Something about the switch and the dial

Something about the switch and the dial

Around thirty years ago, I stopped eating meat. The ultimate cold turkey. Ate it one day, didn’t eat it the next. That was 1986. Never touched the stuff since – excepting a strange moment driving down Canning Highway in 2005 when I mistakenly took a bite out of the wrong burger.

Some would say my decision in 1986 was the worst I’ve ever made, but this isn’t about defending dietary preferences of relatively low import. And, seriously, I’ve made worse decisions!

This is about the switch and the dial, and knowing which to use and when.

1986 was a ‘switch’ moment for me.

Most people will know someone (or be someone) who was at one time completely passionate about something and suddenly wasn’t. It could have been some club, cause, particular food, or even a church community. Perhaps it was some exercise or even a dietary regime but, suddenly, it was no more. Having pursued it with a zeal approaching zealotry and an evangelical passion they never seemed to have mustered for anything else, they quit.

Disappeared without a trace.

This is the switch. Two options: on and off. 100 miles an hour or stationary. They once lived for T-bone steaks and, nek minute, it was dead to them.

This often strikes me as strange and sometimes a little sad. After all, it was good yesterday, what happened? When the passion was so unequivocal that those who aren’t on-board are considered infidels and then the tables turn, I’m left wondering how authentic the passion or how legitimate the derision, when it can suddenly leave the building without a trace.

I understand epiphanies (Paul’s ‘Road to Damascus’ experience is one of the all-time great ‘switches’). I also understand that you can have so much of something that it triggers an aversion that can last some time. I had a temporary aversion to beetroot one time.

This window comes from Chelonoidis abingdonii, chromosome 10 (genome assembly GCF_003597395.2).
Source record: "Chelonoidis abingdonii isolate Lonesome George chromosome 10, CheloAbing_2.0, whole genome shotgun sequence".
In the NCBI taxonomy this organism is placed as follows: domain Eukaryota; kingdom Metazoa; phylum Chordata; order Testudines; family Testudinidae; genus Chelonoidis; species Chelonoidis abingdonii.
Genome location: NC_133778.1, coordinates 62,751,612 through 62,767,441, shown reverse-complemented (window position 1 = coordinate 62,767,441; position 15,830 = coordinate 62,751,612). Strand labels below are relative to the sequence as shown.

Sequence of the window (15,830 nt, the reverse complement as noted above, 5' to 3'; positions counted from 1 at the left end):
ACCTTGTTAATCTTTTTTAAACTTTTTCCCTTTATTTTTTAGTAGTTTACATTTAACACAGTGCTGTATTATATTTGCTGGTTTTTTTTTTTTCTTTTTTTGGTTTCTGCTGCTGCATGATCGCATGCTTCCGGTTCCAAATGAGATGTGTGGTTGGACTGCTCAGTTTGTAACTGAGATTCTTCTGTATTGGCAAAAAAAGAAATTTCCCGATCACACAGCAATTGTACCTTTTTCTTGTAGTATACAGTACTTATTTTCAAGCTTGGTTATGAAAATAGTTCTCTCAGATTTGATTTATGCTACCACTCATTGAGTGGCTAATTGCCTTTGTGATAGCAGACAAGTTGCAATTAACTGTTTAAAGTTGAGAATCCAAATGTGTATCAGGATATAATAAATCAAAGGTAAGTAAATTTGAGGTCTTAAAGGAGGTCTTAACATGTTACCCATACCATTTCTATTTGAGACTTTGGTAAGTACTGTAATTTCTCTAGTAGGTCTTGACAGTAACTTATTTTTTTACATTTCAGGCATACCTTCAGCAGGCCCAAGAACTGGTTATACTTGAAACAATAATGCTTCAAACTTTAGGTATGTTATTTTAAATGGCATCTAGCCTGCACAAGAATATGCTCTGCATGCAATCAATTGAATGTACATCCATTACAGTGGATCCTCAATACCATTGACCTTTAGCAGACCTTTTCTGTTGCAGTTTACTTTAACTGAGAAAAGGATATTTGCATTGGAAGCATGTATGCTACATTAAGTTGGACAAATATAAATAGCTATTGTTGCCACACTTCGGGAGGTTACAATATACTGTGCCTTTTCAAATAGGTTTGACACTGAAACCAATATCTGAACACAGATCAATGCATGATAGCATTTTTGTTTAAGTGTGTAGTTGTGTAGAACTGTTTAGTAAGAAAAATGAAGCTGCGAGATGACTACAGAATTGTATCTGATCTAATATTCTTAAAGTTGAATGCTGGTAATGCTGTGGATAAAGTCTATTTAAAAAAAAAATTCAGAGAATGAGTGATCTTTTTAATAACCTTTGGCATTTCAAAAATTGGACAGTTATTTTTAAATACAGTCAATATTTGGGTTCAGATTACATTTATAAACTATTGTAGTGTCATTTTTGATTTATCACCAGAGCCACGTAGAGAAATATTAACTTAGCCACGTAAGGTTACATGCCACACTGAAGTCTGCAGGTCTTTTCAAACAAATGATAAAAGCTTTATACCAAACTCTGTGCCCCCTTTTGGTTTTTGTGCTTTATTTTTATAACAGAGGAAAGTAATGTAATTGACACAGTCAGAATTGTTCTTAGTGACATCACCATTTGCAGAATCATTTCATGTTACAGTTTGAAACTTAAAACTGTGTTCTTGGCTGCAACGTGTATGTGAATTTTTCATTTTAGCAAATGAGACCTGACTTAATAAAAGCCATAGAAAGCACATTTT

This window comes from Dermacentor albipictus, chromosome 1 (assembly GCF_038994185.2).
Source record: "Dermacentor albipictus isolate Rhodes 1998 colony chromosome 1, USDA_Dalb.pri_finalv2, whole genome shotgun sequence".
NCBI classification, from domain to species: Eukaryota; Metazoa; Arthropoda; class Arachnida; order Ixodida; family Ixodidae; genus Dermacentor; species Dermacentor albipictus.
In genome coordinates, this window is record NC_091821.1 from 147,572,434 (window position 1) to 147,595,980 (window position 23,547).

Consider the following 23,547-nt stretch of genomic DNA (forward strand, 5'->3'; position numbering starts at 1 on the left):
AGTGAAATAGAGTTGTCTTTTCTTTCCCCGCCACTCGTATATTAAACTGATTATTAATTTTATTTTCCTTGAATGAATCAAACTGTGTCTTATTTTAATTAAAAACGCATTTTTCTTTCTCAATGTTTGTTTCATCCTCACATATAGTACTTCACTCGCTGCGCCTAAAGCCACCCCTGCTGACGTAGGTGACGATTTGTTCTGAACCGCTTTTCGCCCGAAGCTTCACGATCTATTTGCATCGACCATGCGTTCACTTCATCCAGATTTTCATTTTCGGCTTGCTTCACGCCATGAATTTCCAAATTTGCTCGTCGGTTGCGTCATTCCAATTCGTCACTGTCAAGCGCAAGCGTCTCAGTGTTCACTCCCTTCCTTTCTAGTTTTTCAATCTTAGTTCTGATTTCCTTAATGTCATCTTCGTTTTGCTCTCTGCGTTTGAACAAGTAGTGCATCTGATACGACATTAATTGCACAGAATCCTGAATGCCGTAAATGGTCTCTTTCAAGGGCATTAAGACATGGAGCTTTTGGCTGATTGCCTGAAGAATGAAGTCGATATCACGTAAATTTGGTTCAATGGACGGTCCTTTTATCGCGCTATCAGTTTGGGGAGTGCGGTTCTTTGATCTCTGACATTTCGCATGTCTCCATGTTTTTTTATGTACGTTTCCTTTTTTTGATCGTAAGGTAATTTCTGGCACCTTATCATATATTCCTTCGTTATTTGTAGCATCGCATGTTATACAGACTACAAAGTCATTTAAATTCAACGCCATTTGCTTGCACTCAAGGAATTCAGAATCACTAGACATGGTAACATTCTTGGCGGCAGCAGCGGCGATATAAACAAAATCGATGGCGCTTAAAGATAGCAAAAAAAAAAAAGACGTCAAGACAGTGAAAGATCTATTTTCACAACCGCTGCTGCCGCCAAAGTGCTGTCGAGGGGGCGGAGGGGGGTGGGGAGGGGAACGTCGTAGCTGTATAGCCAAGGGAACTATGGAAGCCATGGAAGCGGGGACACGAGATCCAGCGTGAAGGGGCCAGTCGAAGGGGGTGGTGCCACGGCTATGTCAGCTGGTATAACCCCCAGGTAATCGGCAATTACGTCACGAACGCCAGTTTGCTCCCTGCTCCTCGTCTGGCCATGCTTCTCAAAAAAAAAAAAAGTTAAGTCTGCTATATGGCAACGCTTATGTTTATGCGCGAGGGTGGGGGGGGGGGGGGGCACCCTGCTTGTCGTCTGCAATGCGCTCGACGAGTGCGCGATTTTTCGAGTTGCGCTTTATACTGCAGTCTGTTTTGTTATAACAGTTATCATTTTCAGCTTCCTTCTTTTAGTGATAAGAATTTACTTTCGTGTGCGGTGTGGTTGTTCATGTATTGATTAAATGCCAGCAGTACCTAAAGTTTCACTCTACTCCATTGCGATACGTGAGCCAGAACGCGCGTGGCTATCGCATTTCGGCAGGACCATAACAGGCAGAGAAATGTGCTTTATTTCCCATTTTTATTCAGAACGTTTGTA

I’ve come to realise along the way that when an individual switches something ‘off’, it’s as much a reflection of the individual as it is on the goodness or otherwise of what’s been switched off. Sometimes the thing being switched ‘off’ is brimming with life or the potential of life.

A switch can be useful. Sometimes difficult to locate, but useful nonetheless. For someone with a nicotine or alcohol addiction, a switch is an answer to prayer. Finding an off switch for a negative or destructive behaviour is a beautiful thing. If you’ve found something debilitating for you, finding its off switch will bring sweet freedom.

There’s another moderator from the switch altogether, though, and it’s worth considering its merits.

The dial.

With a dial, your options aren’t limited to on and off; they’re more nuanced.

It’s never a good long term option to flick the switch on food, or water, or exercise, or relationships, or on things that bring life. But the dial? The dial is a good ally.

A runner who’s been ticking over 15-20 kilometres each week may begin to dial things up a little because something changes. There may be an event, a training crew, a distance goal or something altogether intrinsic, but whatever it is, it becomes a trigger for ramping things up. Whatever the reason, you’re dialling things up.